What happens to all the World Cup stadiums now that the big event is over? Brazil spent around $4 billion on the stadiums used this year, including four new stadiums that are unlikely to ever see much action again. In Brasilia, a $900 million stadium has 72,000 seats, but local football teams will probably draw crowds less than a tenth of that size. In the heart of the Amazon rainforest, a little-used stadium will cost $250,000 a month just to maintain.
One suggestion is to turn the Amazonian stadium into a giant jail. But two architects have a more positive idea: Why not convert part of the old stadiums into much-needed housing?
“The stadiums are so big that it is almost absurd,” says architect Sylvain Macaux, who proposed the design along with Axel de Stampa as part of the think tank, 1week1project. In their work, entitled Casa Futebol, they suggest inserting tiny 105-square-meter homes directly into some of the extra space in the stadiums.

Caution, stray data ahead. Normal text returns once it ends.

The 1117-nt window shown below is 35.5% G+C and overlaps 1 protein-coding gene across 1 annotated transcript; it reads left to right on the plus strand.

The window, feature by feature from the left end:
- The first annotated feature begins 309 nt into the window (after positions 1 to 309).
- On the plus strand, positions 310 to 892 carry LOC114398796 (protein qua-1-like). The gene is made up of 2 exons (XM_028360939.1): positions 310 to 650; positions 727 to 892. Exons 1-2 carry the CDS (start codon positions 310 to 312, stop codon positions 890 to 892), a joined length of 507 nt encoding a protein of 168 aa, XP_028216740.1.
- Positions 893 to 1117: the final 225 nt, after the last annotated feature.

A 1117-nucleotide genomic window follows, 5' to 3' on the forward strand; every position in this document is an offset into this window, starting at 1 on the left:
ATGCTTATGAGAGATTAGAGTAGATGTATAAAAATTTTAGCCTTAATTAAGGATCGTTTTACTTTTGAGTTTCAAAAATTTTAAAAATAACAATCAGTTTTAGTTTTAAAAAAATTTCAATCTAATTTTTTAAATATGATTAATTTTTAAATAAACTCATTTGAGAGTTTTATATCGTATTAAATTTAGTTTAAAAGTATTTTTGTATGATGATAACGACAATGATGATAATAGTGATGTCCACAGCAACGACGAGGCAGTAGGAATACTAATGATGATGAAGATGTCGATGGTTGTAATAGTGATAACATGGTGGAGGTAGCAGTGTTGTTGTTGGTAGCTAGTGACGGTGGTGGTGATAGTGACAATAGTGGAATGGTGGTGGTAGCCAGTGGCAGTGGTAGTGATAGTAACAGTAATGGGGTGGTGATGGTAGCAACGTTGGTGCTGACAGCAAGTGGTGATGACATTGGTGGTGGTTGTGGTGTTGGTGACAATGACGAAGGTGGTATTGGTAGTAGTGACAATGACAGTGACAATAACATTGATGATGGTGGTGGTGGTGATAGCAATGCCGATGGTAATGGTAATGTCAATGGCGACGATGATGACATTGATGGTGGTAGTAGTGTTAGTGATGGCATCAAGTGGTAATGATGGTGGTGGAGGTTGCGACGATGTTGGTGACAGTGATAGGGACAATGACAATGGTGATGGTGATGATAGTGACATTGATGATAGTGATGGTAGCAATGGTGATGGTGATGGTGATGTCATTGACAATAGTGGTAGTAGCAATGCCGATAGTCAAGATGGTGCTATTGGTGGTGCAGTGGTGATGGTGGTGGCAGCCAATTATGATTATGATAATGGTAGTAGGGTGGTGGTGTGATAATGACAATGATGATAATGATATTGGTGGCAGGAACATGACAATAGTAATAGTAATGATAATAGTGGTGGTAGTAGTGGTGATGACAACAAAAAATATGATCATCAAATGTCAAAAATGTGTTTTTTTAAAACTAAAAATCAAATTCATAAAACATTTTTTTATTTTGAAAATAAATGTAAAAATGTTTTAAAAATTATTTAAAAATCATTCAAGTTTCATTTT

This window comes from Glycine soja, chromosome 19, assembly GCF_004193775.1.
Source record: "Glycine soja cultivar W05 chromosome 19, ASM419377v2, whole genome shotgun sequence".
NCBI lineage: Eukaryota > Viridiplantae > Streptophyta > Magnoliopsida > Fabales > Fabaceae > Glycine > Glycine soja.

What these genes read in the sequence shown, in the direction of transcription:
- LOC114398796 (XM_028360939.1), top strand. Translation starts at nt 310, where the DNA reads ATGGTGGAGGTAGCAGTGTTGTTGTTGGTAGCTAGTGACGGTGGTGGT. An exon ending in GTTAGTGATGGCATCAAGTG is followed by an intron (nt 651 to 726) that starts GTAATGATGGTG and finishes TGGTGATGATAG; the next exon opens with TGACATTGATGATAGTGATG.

With each of their projects, they try to tackle a problem that has real relevance. “What is more global, hyped in the media, and questionable than the World Cup?” Macaux asks. “We’ve read, like everybody, about the social protests in Brazil about all the money wasted for the World Cup. We tried to find an answer to the issue in our own way, with a concept and a powerful image.”
An estimated 170,000 families were evicted for the World Cup, and that came on top of a housing shortage of over a million homes in the state of Sao Paulo alone. So any solution that can provide more housing might be welcome. The architects suggest there might even be an advantage to living inside a stadium, as long as the residents were soccer fans.
“It would be quite an experience,” Macaux says. “Maybe the owners could receive some guests to watch the games. Though if you don’t like football, it could be problematic.”
Like the other projects in the 1W1P series, the design is just a concept, and intended more as a thought experiment than something that will get built. “It’s a bit ambitious, but we would like to bring people to question themselves about the social contexts that always accompany these programs,” Macaux says.